With the foregoing arrangement, if a macerable food particle is trapped by grading member 34, blade 45, which rotates continuously with pump 28 and motor 27 in close spaced relationship to grading member 34, will macerate the article until it is small enough to pass through an opening whereupon it will pass through pump 28 and up through spray device 24. If the article is not macerable, but partially enters one of the openings and becomes lodged therein, the pivotal relationship between blade 45 and projection 43 will allow shaft 41 and projection 43 to rotate, without damage to either, while blade 45 rides against the obstruction in a reciprocating manner as shown in FIGURE 4. It is to be understood that such solid objects will very infrequently find their way through boot 29 but, when one does find its way through boot 29 and becomes lodged in grading member 34, serious damage would result to shaft 41 if it were not for the pivotal relationship between blade 45 and projection 43 as described above. The elongated slot 46, as opposed to a small circular hole, further minimizes the possibility of blade 45 jamming due to a hard object lodged in one of the openings.
For those hard objects which find their way through boot 29 but which are too large to become lodged within the openings described by either grading member 34 or grid-like element 35, blade 45 will bat the article around within boot 29. In accordance with the present invention, means are provided to receive and collect such items as they are struck by blade 45. This means includes a chamber 47 which is associated with boot 29 in alignment with the plane of rotation of the blade 45. Chamber 47 may be formed integrally with boot 25! or it may be a separate piece suitably secured to boot 29. Chamber 47 has an open end which is closed by means of a plug 48. Plug 48 may be provided with screw threads to cooperate with threads provided in chamber 47 or, alternatively, plug 48 may be sized to provide an interference fit with the internal periphery of chamber 47. With the foregoing chamber and plug, as a large hard article passes through boot 29 and reaches grading member 34, blade 45 will strike it and will continue to strike it until the article finds its way into chamber 47 whereupon it will come to rest and remain until the operator of the dishwasher removes plug 48 to clean chamber 47. It should be understood, of course, that it will not be necessary for the operator of the machine to remove plug 48 after each use of the machine but only periodically.
If desired, in practicing the present invention one may sharpen the leading edge of blade 45; however, in the preferred embodiment of the present invention, the leading edge is not sharpened but a thin stainless steel material is used having an approximate thickness of .036 inch which presents an edge sufficiently fine to macerate most of the food particles which will find their way into the boot 29. It should be noted that in the present invention, the blade is positioned upstream of pump impeller 40 and, therefore, the blade is located on the low pressure side of the pump. It has been found in practice that by positioning blade 45 on the low pressure side, only two to four watts of power is required to drive the blade but when the blade is positioned on the high pressure side of impeller 41, approximately twenty to forty watts of power is required to drive the blade. Accordingly, by positioning the blade on the lower pressure side of the impeller 40, significant power is conserved.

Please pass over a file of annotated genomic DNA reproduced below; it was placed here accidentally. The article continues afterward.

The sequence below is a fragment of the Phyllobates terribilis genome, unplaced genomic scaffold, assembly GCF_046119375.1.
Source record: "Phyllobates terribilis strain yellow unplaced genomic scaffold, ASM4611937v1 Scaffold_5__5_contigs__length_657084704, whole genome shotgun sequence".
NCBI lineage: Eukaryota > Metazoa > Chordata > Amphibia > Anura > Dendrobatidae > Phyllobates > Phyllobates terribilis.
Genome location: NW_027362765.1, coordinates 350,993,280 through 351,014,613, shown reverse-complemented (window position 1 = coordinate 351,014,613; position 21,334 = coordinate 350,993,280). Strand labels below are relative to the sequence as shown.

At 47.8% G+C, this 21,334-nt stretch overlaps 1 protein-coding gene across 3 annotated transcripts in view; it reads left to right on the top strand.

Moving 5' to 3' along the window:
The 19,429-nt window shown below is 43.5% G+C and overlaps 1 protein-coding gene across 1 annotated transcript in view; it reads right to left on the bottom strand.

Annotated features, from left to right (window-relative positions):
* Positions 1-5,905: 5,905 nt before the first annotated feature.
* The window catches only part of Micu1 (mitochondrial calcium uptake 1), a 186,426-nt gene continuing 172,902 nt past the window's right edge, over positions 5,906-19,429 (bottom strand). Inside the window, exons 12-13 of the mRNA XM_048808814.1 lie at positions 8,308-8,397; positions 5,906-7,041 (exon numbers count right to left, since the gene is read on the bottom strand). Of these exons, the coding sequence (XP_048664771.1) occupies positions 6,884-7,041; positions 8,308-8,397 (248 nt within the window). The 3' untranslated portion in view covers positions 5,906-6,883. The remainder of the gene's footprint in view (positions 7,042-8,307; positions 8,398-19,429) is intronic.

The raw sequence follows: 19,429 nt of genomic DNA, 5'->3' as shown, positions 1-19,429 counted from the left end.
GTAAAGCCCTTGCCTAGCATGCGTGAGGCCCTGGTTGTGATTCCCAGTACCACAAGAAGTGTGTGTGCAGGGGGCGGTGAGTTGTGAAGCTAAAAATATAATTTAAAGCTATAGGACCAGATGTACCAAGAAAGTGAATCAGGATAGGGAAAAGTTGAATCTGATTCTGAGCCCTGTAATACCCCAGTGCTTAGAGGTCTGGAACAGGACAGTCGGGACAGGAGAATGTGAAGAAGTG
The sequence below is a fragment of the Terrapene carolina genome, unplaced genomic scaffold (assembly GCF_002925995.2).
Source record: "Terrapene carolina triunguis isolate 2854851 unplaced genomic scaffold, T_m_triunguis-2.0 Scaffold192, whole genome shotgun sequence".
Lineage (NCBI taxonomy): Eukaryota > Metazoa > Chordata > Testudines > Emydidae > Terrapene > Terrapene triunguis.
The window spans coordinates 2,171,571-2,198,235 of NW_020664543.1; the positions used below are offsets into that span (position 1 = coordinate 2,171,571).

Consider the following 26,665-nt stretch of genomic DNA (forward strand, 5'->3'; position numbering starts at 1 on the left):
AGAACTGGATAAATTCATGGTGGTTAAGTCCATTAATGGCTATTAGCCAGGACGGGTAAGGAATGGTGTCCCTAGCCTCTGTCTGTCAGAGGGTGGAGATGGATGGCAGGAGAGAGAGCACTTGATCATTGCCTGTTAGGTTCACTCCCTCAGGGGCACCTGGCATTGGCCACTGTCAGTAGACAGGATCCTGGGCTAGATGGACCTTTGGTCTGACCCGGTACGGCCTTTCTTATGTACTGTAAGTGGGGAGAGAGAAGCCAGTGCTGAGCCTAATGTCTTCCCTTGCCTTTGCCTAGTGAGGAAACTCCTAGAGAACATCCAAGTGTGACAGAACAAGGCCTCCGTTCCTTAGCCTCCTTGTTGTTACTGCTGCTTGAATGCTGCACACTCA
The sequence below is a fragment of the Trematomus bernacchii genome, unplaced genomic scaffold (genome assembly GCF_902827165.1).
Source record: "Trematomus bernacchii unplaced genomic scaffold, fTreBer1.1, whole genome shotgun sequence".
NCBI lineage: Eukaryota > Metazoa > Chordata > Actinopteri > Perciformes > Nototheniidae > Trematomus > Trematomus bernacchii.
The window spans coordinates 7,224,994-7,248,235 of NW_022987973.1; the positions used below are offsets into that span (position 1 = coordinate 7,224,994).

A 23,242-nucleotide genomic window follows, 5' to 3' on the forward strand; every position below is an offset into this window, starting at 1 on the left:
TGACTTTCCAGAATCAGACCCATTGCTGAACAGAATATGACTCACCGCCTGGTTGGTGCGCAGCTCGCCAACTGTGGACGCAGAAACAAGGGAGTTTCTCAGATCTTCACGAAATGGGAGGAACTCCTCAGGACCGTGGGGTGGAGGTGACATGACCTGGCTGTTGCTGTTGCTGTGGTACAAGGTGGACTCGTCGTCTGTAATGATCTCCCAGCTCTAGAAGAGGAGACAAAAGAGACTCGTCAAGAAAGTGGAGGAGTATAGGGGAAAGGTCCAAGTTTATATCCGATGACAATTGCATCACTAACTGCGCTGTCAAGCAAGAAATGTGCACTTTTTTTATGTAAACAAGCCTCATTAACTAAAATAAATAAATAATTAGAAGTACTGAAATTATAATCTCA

As will be evident from the foregoing description, certain aspects of the invention are not limited to the particular details of the construction of the example illustrated, and it is contemplated that various other modifications or applications will occur to those skilled in the art. It is, therefore, intended that the appended claims shall cover such modifications and applications as do not depart from the true spirit and scope of the invention.
What we claim as new and desire to secure by Letters Patent of the United States is:
1. A pump for use with a dishwasher, comprising:
(a) a housing having an inlet and an outlet;
(b) a rotatable shaft carrying an impeller for rotation with it within and relative to said housing about an axis generally aligned with that of said inlet to pump fluid entering said inlet toward said outlet;
(c) a grid-like article grading element disposed across said inlet and having a plurality of openings through which all fluid entering said inlet must pass to reach said impeller;
(d) a short transverse projection provided on said shaft closely upstream of said element; and
(e) a single blade pivotally secured to said projection for orbital movement about said axis unless said orbital movement be blocked by an unmacerable article lodged in one of said openings and for reciprocating movement transverse to said axis and said openings when said blade is so blocked.
2. The invention of claim 1 wherein said blade is provided with an elongated slot which receives a pin extending from said projection whereby said blade may slide relative to said projection to the extent of said elongated slot.
3. The invention of claim 1 further comprising a conduit connected to said inlet and extending upstream therefrom, and a chamber supported by said conduit radially outward from said blade to collect unmacera-ble articles batted from said element by said blade.
8/1927 Gibney 3/1930 Armstrong.
6 Hilliker 241-46 Srnith. Elfenbein 24146 Hauser 24146 Brezosky 24146 Macemon 241-46 Brezosky et a1. 241--46 Stevenson. Schnell.
GERALD A. DOST, Primary Examiner.
U.S. 01. KB.